For contact info, insert your zipcode at: http://www.congress.org

 

 

Hearing Info:

Senate Judiciary Committee
Full Committee

 

DATE: June 15, 2010
TIME: 10:00 AM
ROOM: Dirksen-226


 

James Cole Commentary
                                        
Legal Times
Copyright 2002 American Lawyer Media, ALM LLC
September 9, 2002
Volume 25; Issue 35
Section: Points of View; Commentary and Analysis
 
CONSIDERING ASHCROFT
AN ATTORNEY GENERAL PLAYS MANY PARTS: POLITICAL LEADER, PROSECUTOR, CIVIL LIBERTARIAN, AND POLICEMAN. A YEAR AFTER SEPT. 11, FOUR VIEWS ON HOW JOHN...
 
James M. Cole
 
Attorney General John Ashcroft has a tough job on his hands. In the wake of the Sept. 11 attacks, he is confronted with one of the most extreme threats to domestic safety in our country's history. He not only has to lead the fight to apprehend those who have committed those crimes, but also has to prevent such acts from occurring again.
 
AN ATTORNEY GENERAL PLAYS MANY PARTS: POLITICAL LEADER, PROSECUTOR, CIVIL LIBERTARIAN, AND POLICEMAN. A YEAR AFTER SEPT. 11, FOUR VIEWS ON HOW JOHN ASHCROFT IS DOING.
 
A Prosecutor Must Protect Rights of All
 
The attorney general, as lead prosecutor for the United States, has taken on that job with zeal. He has assumed the role of the chief advocate for the country and has tried to press every advantage he can. Among other actions, he has closed detention hearings for immigration detainees, ordered the Bureau of Prisons to listen to certain attorney-client conversations, detained noncitizens without the benefit of counsel or judicial review, facilitated the implementation of military tribunals to try noncitizens for terrorist crimes, instituted the use of the classification "enemy combatant" to hold American citizens without access to counsel or judicial review, and publicly criticized as unpatriotic those who question these measures. All these things are being done in the name of fighting the war against terrorism.
 
General Ashcroft?
 
But the attorney general is not a member of the military fighting a war--he is a prosecutor fighting crime. For all the rhetoric about war, the Sept. 11 attacks were criminal acts of terrorism against a civilian population, much like the terrorist acts of Timothy McVeigh in blowing up the federal building in Oklahoma City, or of Omar Abdel-Rahman in the first effort to blow up the World Trade Center. The criminals responsible for these horrible acts were successfully tried and convicted under our criminal justice system, without the need for special procedures that altered traditional due process rights.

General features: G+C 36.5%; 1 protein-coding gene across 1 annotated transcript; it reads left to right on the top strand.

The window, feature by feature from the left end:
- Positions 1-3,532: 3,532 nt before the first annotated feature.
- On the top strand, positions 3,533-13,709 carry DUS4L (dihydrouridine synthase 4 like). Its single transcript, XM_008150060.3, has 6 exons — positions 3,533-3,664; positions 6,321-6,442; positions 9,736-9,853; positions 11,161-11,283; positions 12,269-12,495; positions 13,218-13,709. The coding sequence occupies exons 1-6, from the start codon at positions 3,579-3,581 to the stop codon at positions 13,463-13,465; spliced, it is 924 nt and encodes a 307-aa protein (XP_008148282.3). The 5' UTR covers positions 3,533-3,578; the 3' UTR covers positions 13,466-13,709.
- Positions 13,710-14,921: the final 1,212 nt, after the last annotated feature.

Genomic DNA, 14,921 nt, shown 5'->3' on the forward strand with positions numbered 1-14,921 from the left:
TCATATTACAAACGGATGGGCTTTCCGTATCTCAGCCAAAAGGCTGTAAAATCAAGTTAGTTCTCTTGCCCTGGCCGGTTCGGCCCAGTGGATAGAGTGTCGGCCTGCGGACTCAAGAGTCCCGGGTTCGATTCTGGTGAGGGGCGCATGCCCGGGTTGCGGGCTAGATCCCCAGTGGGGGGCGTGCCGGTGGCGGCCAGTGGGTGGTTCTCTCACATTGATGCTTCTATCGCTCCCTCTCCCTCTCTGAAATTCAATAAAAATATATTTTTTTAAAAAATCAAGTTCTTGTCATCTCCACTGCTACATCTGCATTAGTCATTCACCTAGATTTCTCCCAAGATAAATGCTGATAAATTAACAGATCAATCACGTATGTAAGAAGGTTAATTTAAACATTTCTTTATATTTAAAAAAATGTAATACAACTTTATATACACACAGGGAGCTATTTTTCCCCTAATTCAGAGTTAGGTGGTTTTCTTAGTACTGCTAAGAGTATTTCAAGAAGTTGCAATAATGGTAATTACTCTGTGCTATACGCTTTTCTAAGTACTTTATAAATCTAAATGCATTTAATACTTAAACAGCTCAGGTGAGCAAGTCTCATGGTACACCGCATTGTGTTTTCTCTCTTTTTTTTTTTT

Our country has faced many forms of devastating crime, including the scourge of the drug trade, the reign of organized crime, and countless acts of rape, child abuse, and murder. The acts of Sept. 11 were horrible, but so are these other things.
 
One arguable difference between those crimes and the tragedies of Sept. 11 is that foreign organizations, possibly even foreign governments, were involved in the planning, funding, and carrying out of the Sept. 11 attacks. But we have never treated such influences as a basis for ignoring the core constitutional protections ingrained in our criminal justice system. The "war on drugs"--a longer-term and far more devastating disaster for our country in terms of the number of affected people--has been facilitated by foreign organizations and governments. Yet, even after Panamanian President Manuel Noriega was arrested by U.S. military forces in Panama, he was brought to the United States, tried in the federal courts, and had full access to counsel, a trial by jury, the right to cross-examine witnesses, and the right to present his own defense.
 
So what is John Ashcroft to do? Is he not supposed to be the lead advocate for law enforcement and use every tool he can to fight this crime? Is he not to seek every extension of the law and advantage he can imagine to wage this battle? Yes, but his duties do not end there.
 
As a prosecutor, he has a special responsibility beyond merely being the lawyer for one of the parties to a case. He is one of the major bulwarks against excess and abuse in the administration of justice. So much of what is done in the prosecution of crime happens before any court is involved. Because of this, we must rely on the prosecutors to watch out for the rights of everyone, including those they seek to punish.
 
The attorney general justifies much of his agenda by pointing to the "war on terrorism" and saying that it is an extreme situation that calls for extreme actions. But too much danger lies down that road. The protections built into our criminal justice system are there not merely to protect the guilty, but, more importantly, to protect the innocent. They must be applied to everyone to be effective. What are we fighting for if, in the name of protecting the principles that have raised this nation to the pinnacle of civilization, we abandon those very principles?
 
As Justice George Sutherland wrote in Berger v. United States (1935), a prosecutor "is the representative not of any ordinary party to a controversy, but of a sovereignty whose obligation to govern impartially is as compelling as its obligation to govern at all; and whose interest, therefore, in a criminal prosecution is not that it shall win a case, but that justice shall be done." It is a difficult balancing act between being a protector against crime and a protector of rights. But that is what lies at the heart of being a prosecutor.
 
We want Attorney General Ashcroft to be an aggressive advocate for our country. We want him to be effective in the fight against terrorism, as well as in the fight against all forms of crime that harm our country. We also want him to be a protector of the rights, liberties, and freedoms that make this country the envy of the world. Only by doing both will he truly fulfill his important role as the lead prosecutor for the United States of America.
 
James M. Cole is a partner at Bryan Cave in Washington, D.C. Before entering private practice, he worked in the Justice Department for 13 years, first as a prosecutor, and then as deputy chief of the Criminal Division's Public Integrity Section.